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Let’s work with new RDF definition

Waste and resources sector

December 2015 has been a busy time for the UK waste sector, with the EU’s circular economy package being released, the climate summit COP21 considering the state of energy-intensive industries and the autumn statement and spending review announced at the end of November.

There is so much to talk about.

Laura Owen 2000

Laura Owen 2000

But I want to focus on something that is a bit different and is perhaps being slightly forgotten: refuse-derived fuel (RDF).

In December 2013, the All-Party Parliamentary Sustainable Resource Group (APSRG) published its report, Exported Opportunity? Putting UK Waste to Work at Home and Abroad. It made recommendations for policy change OPINION designed to ensure the UK maximises value from its waste, considering recyclate and waste-derived fuels (WDFs), both at home and via export (see box below).

Among the key recommendations concerning export of WDFs was a call for Defra, working with DECC, to “commission a systematic assessment of RDF and solid recovered fuel (SRF) production capacity, and potential markets and outlets (including location) in the UK, in order to provide greater confidence to waste management investors and businesses in the UK looking for alternative fuels”.

The Government published a call for evidence in early 2014 and, following responses, it was thought necessary to define RDF so, in August this year, it released a one-sentence definition. However, just last month that definition was updated to clarify “what is expected of waste described as RDF”.

The full definition now states that RDF “consists of residual waste that is subject to a contract with an end-user for use as a fuel in an energy-fromwaste facility. The contract must include the end-user’s technical specifications relating as a minimum to the calorific value, the moisture content, the form and quantity of the RDF”.

Although there has been mixed re- action to the definition, it will be an important tool in tackling abuse of waste regulations by some companies currently operating illegally in the waste sector. It is also scheduled to be in force for a trial period of six months, starting early next year. This will be a crucial time for the industry to feed back into the debate and update Defra on how the definition is working in practice.

I am excited to be working with the APSRG, the Sustainable Resource Forum and the sector to monitor the success of this trial and make any further recommendations as to the practicalities of this definition.

I am convinced that, even if it isn’t right now, the RDF definition can be made to work so that a level playing field is created in the sector.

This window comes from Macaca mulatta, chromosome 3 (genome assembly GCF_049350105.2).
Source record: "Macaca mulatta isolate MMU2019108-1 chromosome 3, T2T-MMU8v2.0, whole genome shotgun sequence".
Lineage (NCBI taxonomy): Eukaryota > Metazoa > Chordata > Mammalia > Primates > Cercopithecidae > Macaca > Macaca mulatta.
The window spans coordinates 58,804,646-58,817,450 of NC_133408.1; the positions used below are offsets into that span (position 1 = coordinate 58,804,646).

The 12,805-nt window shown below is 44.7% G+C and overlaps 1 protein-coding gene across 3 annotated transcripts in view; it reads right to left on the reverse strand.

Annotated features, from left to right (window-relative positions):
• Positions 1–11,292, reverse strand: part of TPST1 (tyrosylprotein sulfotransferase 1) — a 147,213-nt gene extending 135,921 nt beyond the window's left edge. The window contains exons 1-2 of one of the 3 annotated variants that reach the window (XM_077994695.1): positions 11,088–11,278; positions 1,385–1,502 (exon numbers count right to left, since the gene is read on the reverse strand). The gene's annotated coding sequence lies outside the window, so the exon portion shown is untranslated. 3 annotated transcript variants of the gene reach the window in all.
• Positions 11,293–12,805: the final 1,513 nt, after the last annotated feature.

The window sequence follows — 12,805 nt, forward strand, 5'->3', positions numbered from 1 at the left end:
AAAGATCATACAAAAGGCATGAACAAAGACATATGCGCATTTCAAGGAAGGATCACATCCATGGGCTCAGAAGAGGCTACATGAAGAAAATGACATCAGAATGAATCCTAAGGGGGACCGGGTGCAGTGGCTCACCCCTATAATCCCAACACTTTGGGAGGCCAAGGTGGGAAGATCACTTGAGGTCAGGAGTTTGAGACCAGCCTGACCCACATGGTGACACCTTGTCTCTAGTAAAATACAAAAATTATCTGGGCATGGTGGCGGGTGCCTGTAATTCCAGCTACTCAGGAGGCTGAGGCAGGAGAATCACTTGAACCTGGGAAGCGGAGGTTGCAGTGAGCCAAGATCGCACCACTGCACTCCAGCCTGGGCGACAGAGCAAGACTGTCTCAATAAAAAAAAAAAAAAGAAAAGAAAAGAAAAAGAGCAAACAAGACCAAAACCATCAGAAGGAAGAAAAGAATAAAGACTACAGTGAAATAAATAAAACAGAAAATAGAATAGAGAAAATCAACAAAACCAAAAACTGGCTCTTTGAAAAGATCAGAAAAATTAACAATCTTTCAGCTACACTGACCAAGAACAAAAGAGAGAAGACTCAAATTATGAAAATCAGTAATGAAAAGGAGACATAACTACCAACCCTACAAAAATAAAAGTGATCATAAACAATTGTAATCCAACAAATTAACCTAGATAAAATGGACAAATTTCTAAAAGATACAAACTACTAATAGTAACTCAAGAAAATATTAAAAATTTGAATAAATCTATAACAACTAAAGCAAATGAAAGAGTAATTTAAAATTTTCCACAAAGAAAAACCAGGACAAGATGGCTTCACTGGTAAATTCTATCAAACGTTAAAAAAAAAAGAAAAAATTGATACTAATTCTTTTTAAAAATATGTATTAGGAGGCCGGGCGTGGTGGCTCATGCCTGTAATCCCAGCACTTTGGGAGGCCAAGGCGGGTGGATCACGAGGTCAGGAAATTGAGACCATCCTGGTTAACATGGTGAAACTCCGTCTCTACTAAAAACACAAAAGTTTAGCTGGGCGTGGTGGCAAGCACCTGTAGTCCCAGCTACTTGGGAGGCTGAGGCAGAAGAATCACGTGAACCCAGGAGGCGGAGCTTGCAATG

Among APSRG’S recommendations

  • The waste and resources sector, with support from local government partners, should work to raise awareness of the inherent energy value of residual waste and its potential contribution to local, low-carbon electricity and heat generation.
  • Defra and DECC should build on the ‘guide to the debate’ project to develop a clear, long-term position on the development of EfW in the UK, to provide certainty to the domestic market.
  • The Government and industry should work together to ensure that commercial and industrial waste data is updated and made as accurate as possible in order to underpin strategies for future treatment of this waste stream.
  • Defra and DECC should commission a systematic assessment of RDF and SRF production capacity, potential markets and outlets to provide greater confidence to investors and those in the UK looking for alternative fuels.
  • The communities, business and transport departments should encourage the local enterprise partnerships to carry forward the work of the regional development agencies in relation to EfW development, and identify opportunities for co-location and heat use.
  • Defra should set a minimum processing level for the production of RDF, to make a clear distinction between WDF and untreated municipal solid waste.
  • The waste and sustainable resource management industry and the Environment Agency should work together to provide enhanced training and expertise to staff involved in the inspection of waste sites and shipments.

Laura Owen is head of sustainability at Policy Connect and APSRG Manager

 

 

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